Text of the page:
September 30, 2004
AFFORDABLE HOUSING LAND USE APPEALS PROCEDURE
By: Joseph Holstead, Research Analyst
You asked (1) how many housing developments have been approved under the affordable housing land use appeals procedure, (2) about the effect legislative changes to the procedure in 2000 had on the way municipalities review proposed affordable housing projects, and (3) for demographic information about the developments.
The state does not keep statistics on the number of housing developments approved under the affordable housing land use appeals procedure; however, in a public hearing conducted by the housing committee in 2003, a Hartford law firm reported that there are approximately 3,000 of the units.
PA 00-206 (codified at CGS § 8-30g) gives local land use commissions more tools to assess proposed affordable housing developments. It requires developers to submit plans showing how they intend to comply with the law's affordability requirements. The act allows commissions to require developers to submit conceptual site plans if they need a zone change to build an affordable housing development. It also changed several procedural requirements for acting on an application after a developer modifies and resubmits it to the commission that initially acted on it.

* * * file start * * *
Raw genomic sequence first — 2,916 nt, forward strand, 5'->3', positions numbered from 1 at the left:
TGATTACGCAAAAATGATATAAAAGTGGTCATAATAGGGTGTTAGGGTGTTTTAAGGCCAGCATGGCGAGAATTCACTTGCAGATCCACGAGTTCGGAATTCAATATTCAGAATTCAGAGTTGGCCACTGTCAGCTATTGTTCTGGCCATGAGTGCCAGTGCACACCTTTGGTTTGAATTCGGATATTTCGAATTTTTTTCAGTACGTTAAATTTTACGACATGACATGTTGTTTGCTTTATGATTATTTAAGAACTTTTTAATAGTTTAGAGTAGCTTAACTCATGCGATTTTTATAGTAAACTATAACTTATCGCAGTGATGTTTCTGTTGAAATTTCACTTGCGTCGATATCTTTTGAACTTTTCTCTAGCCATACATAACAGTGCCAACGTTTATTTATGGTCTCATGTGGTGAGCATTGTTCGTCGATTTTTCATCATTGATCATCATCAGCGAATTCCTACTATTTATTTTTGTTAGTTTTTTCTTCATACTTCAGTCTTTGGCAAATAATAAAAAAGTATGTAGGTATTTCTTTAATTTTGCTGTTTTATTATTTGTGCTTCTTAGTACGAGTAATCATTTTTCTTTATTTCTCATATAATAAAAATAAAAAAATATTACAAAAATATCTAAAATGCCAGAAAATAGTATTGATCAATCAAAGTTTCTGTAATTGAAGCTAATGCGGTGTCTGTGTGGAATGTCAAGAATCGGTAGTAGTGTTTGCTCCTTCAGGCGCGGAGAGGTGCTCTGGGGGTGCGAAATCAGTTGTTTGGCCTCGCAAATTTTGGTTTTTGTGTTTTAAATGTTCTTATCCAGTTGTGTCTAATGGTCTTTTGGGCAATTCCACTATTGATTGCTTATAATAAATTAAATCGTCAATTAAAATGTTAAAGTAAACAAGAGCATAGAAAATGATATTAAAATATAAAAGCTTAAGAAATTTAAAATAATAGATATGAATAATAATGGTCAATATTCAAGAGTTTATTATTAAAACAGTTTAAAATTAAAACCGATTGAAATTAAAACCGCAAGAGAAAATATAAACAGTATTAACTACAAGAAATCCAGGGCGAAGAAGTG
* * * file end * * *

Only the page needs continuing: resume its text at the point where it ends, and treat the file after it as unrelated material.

The racial composition of tenants in projects developed under the procedure is difficult to determine because the state does not keep a list of such developments. But the law requires developers to present an affirmative fair housing marketing plan governing the sale or rental of all units that encourages diversity.
NUMBER OF HOUSING DEVELOPMENTS
Approximately 3,000 units have been developed under the procedure (CGS § 8-30g), according to written testimony submitted by Timothy Hollister, a partner with the Hartford law firm, Shipman and Goodwin, LLP (which represents private developers), at the Housing Committee public hearing on March 5, 2003. (The state is not required to keep track of the number developments under the procedure.) Hollister's testimony stated that a slowdown in the number of affordable housing applications under the procedure that began after the changes in 2000 (under PA 00-206) continues. Hollister attributes this to “a response by the private, for-profit building community to the 2000 amendments, which lowered the maximum rents and sale prices and increased minimum affordability requirements, making the Act less feasible.”